Our approach to environmental sustainability is conceived in a holistic manner - an essential part of the design process. Decisions that relate to architectural design, materials selection and construction techniques are made on a rational and informed basis allowing alternatives to be assessed against the social impact and cost to the environment. These choices of materials and systems help reduce maintenance costs and allow for longer life cycles.
Sustainable design is integral to all our work and we see sustainability is an opportunity rather than an onerous obligation. Our team understands and embraces sustainability as a whole - close collaboration and interaction are the real drivers towards value and sustainability.
Key projects that incorporate and demonstrate our environmental approach include:
Canberra Glassworks - heat reclaim from glass furnaces for heating water of the in-slab heating system; reuse of the condenser pits below the building for water storage and daily wash down of workshops and reuse of timber on site for new seating. Overall theses strategies are designed to reduce the potable water consumption by up to 70% and will save approximately 200 tonnes of carbon emissions per year. The passive systems have been developed to provide up to three times the amount of fresh air into the space than conventional systems.
212-218 Cumberland Street, The Rocks - This adaptive reuse was registered with the GBCA for a 5 Star Green Star rating. Initiatives developed included designs for solar powered glass ventilation shafts through the commercial office floors to assist natural ventilation in a building exposed to traffic noise from the Bradfield Highway; roof terrace for tenant recreational use, energy efficient lighting and appliances, water efficient appliances, bicycle racks and change rooms / toilets on the ground floor near the carpark.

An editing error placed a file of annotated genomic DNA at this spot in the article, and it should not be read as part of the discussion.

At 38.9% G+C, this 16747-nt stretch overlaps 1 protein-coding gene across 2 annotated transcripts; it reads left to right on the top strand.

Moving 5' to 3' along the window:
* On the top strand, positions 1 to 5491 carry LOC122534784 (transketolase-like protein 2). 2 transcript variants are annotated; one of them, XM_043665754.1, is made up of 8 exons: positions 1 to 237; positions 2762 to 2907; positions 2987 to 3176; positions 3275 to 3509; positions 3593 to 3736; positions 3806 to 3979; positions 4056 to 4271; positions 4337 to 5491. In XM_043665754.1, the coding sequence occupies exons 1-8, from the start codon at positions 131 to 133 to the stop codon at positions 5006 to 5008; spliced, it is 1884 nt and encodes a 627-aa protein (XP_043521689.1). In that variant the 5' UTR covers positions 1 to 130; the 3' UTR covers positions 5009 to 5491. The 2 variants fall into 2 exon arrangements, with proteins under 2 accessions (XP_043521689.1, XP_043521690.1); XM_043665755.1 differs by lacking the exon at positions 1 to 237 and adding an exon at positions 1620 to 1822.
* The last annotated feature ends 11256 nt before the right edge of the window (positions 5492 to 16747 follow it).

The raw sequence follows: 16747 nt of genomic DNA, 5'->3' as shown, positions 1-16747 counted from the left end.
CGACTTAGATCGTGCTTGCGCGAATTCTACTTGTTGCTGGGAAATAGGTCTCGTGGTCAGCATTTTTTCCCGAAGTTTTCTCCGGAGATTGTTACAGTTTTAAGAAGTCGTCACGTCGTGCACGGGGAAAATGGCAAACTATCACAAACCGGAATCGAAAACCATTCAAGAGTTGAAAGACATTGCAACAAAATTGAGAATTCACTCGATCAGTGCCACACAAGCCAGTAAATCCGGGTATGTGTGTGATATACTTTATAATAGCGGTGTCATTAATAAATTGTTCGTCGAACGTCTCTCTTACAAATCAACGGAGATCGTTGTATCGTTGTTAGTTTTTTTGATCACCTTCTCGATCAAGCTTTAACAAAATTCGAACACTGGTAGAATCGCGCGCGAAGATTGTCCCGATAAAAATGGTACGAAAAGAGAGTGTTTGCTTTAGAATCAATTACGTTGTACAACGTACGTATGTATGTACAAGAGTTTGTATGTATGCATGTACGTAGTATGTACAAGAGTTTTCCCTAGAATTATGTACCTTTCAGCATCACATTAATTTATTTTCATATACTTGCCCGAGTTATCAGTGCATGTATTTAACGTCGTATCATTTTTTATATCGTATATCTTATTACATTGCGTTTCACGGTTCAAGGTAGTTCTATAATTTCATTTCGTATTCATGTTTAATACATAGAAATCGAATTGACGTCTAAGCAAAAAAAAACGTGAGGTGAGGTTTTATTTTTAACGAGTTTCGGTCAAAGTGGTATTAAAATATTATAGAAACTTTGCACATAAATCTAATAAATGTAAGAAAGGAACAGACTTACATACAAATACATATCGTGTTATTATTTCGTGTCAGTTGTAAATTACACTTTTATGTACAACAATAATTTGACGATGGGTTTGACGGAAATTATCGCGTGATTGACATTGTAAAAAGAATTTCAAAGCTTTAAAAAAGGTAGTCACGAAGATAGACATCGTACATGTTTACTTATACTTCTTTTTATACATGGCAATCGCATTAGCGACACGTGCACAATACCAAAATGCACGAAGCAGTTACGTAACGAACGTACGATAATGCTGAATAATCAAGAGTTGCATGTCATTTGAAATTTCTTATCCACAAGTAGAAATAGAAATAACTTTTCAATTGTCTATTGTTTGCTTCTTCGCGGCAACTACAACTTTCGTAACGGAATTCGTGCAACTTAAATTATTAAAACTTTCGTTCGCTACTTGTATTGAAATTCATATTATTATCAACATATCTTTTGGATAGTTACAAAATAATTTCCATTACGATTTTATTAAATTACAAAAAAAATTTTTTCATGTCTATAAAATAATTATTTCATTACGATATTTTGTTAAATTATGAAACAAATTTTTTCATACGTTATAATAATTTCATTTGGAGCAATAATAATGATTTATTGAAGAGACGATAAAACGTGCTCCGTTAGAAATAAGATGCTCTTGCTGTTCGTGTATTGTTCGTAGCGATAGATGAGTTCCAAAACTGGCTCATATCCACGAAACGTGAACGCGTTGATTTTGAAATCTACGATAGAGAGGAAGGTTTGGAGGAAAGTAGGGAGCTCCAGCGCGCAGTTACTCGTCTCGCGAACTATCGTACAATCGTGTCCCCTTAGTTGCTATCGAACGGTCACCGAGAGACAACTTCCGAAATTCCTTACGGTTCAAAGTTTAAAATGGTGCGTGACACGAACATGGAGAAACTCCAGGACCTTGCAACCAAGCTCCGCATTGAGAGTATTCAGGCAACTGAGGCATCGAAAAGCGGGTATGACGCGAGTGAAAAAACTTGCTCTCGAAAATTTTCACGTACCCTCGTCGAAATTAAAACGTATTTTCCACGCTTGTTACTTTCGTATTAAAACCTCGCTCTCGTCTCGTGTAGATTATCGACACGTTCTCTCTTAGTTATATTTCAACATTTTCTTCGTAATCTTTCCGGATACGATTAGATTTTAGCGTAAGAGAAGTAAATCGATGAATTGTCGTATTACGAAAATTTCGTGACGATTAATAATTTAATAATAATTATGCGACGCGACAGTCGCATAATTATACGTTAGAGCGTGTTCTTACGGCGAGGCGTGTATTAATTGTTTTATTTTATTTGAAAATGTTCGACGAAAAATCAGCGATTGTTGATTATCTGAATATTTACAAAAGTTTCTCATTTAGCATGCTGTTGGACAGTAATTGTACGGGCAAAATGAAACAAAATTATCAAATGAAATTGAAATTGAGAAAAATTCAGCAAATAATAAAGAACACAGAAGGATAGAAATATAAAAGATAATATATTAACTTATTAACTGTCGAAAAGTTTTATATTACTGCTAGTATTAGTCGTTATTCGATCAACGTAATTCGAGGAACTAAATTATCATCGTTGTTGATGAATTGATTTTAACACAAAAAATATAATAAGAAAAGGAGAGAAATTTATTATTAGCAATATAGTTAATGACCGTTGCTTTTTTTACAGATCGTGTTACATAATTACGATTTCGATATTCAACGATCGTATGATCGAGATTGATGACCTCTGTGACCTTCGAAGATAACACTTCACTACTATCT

Joan Freeman Science and Technology Centre - This new project now under construction at SCEGGS Darlinghurst has used the Green Building Council of Australia Green Star Education Pilot programme during the design phase to guide sustainable direction for the new building.
The Practice also has initiatives in place to minimise the impact of our own enterprise. An environmental audit was undertaken in 2007 that identified significant environmental impacts of our operations and measured our carbon footprint, with the critical environmental impact being outdated office lighting. To address this and other workplace shortcomings, our studios underwent a complete renewal which included new lighting systems with energy efficient lamps; new carpet tiles with a high recycled content and low VOC paints. The fitout has been designed to be dismantled and reused. The office also provides bicycle storage and a shower for cyclists.
Recently, management has undertaken to significantly reduce the number of printers and photocopiers over the 3 levels of the building and to review its practices on printing which will reduce energy consumption and reduce paper use. Recycled Australian made paper is used in all printing.